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The Mystery of the Missing Law

Did the government actually permit mutual fund retirement plans in this budget? Or was it a mere illusion?

On the 11th of July, the day after the budget, I wrote in this newspaper, “However, the budget has another great new investment avenue which seems to have been introduced by stealth. It finds no mention in the speech, and all that one has is this somewhat cryptic sentence in the ‘Budget Highlights’ document that comes with the budget papers. Here’s what it says, ‘Uniform tax treatment for pension fund and mutual fund linked retirement plan’. Mutual fund linked retirement plans sounded like a great idea and--coupled with a much higher investment limit under section 80C--the best part of the budget for savers. The problem is that this particular bit of the budget has gone missing in actual action.

However brief, one thing is clear from what the budget highlights say, that something called ‘mutual fund linked retirement plan’ would be allowed to come into existence. This wasn’t exactly a surprise, because it had been part of SEBI’s recommendations to the government for a long time. In fact, it was a major part of the ‘Long-term mutual fund policy that SEBI had formulated and released earlier in the year. SEBI had actively campaigned for mutual fund retirement plans. In fact, a few hours after the budget speech, I congratulated a senior SEBI functionary on retirement plans finally seeing the light of day. He was happy that it had happened, but somewhat surprised.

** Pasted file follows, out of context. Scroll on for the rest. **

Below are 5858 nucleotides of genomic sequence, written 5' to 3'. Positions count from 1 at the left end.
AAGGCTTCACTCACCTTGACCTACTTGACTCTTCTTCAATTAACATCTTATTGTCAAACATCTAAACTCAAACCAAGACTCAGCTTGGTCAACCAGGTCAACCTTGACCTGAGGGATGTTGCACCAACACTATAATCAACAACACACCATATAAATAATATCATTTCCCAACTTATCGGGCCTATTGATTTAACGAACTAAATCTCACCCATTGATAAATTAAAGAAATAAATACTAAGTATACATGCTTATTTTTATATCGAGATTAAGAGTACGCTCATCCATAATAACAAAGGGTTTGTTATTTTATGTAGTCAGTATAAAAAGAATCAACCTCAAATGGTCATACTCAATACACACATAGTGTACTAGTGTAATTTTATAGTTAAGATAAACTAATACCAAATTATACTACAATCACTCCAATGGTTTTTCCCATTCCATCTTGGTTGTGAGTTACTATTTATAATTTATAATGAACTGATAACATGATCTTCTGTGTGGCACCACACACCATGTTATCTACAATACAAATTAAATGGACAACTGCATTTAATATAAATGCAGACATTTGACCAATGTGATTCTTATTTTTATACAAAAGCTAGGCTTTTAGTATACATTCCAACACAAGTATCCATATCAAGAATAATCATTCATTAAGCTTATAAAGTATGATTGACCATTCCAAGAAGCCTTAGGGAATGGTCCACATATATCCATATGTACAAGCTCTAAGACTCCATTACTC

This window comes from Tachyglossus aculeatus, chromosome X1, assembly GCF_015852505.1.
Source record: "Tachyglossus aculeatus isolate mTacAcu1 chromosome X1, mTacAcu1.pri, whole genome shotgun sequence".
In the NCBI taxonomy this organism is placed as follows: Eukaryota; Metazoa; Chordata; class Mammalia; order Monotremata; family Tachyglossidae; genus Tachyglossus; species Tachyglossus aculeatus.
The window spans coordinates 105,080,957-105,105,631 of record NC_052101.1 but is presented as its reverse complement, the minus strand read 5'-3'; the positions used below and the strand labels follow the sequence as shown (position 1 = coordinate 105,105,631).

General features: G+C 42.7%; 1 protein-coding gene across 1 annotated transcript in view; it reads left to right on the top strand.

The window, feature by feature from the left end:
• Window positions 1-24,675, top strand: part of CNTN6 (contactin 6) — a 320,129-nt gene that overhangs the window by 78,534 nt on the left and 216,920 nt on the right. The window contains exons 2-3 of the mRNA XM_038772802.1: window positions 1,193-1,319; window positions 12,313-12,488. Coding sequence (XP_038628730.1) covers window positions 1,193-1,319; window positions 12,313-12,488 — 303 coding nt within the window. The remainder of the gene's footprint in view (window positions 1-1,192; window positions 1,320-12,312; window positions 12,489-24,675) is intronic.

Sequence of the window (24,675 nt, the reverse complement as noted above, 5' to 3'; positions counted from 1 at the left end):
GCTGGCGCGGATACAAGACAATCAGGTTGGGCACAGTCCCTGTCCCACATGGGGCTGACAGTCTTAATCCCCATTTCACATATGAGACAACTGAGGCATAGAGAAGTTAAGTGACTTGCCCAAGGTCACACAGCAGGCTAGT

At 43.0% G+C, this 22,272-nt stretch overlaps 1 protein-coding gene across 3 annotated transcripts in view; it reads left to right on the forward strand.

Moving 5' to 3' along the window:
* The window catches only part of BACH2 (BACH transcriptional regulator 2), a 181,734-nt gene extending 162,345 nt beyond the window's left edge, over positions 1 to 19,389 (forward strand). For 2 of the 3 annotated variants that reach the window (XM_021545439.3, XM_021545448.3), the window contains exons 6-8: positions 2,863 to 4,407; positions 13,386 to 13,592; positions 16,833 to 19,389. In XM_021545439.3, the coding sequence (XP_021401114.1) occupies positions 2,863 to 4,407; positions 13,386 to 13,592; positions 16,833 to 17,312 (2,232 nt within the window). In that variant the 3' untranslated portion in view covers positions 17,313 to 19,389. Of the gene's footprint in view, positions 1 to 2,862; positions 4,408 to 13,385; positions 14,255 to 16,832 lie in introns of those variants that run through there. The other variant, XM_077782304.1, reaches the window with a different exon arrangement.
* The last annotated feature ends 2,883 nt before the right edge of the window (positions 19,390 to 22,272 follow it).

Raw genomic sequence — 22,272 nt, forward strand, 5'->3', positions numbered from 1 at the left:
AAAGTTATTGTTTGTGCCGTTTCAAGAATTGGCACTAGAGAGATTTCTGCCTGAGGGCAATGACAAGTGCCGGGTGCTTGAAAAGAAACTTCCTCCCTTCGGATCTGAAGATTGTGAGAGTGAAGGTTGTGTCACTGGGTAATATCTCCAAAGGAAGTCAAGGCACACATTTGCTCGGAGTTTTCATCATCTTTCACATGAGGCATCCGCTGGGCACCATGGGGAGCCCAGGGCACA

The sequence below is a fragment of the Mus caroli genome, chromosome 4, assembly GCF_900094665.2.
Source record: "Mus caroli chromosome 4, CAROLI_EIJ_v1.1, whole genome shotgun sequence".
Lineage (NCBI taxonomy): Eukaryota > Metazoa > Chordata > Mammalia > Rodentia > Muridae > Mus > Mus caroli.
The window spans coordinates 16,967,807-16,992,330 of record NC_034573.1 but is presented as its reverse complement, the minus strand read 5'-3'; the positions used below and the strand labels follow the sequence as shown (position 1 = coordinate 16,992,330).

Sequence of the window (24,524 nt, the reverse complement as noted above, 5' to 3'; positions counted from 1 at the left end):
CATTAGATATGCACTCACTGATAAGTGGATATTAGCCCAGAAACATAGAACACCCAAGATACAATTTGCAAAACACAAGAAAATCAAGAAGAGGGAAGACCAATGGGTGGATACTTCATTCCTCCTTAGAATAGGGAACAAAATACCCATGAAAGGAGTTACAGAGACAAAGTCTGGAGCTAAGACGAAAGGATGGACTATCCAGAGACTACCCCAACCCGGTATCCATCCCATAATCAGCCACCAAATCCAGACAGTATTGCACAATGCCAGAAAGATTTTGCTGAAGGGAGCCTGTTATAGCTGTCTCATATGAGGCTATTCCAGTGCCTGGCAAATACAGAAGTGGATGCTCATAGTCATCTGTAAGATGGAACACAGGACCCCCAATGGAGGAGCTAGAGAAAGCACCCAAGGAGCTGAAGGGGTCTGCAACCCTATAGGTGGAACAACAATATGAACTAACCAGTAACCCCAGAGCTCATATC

The idea of a mutual fund retirement plan has been in the air for a long time. What the point in the budget highlights appears to say is that a class of mutual fund plans will be allowed which will get the same tax benefits as NPS. Essentially, savers will be able to invest in these plans till retirement, get a tax break under section 80CCD.

The problem is that there is no official word on when and in what shape will this actually happen. Of course, any official notification can only come after the budget is passed but the problem is that there appears to be nothing in the budget that appears to pertain to mutual fund retirement plans. The finance act makes no changes to the Income Tax Act that could make such plans possible, nor is there anything in the ‘Notes on Clauses’ which explain all other provisions of the budget make no mention of the retirement plans either. All that is there is the brief reference on page 12 of the Budget Highlights document.

Unfortunately, the Budget Highlights, although released along with the rest of the budget papers to the public, is more in the nature of publicity material. Unlike the speech or the finance act or the other papers, it has no statutory status. And that’s the problem. Have mutual fund retirement plans actually been permitted? If so, where’s the enabling measure? And if not, how come the mention in the Budget Highlights? Or is there some mistake somewhere. Was that sentence inadvertently included in the highlights? Perhaps something about retirement plans was planned for the budget but actually not included.

If this is indeed what has happened, that the retirement plan measure has actually not been implemented and was included in the Budget Highlights by mistake, then that would be a great pity. Very few Indian savers have any long-term, retirement-focussed savings which go into high yielding equity-backed assets. Most of us have a completely upside down asset allocation. Short-term investments tend to be in equities while retirement money goes into fixed-income investments which barely yield anything above the inflation rate. In effect, we end up with the volatility of equity, plus the poor long-term real returns of fixed-income.

Mutual fund retirement plans will be the ideal way to start fixing this problem. Provided they actually come into existence.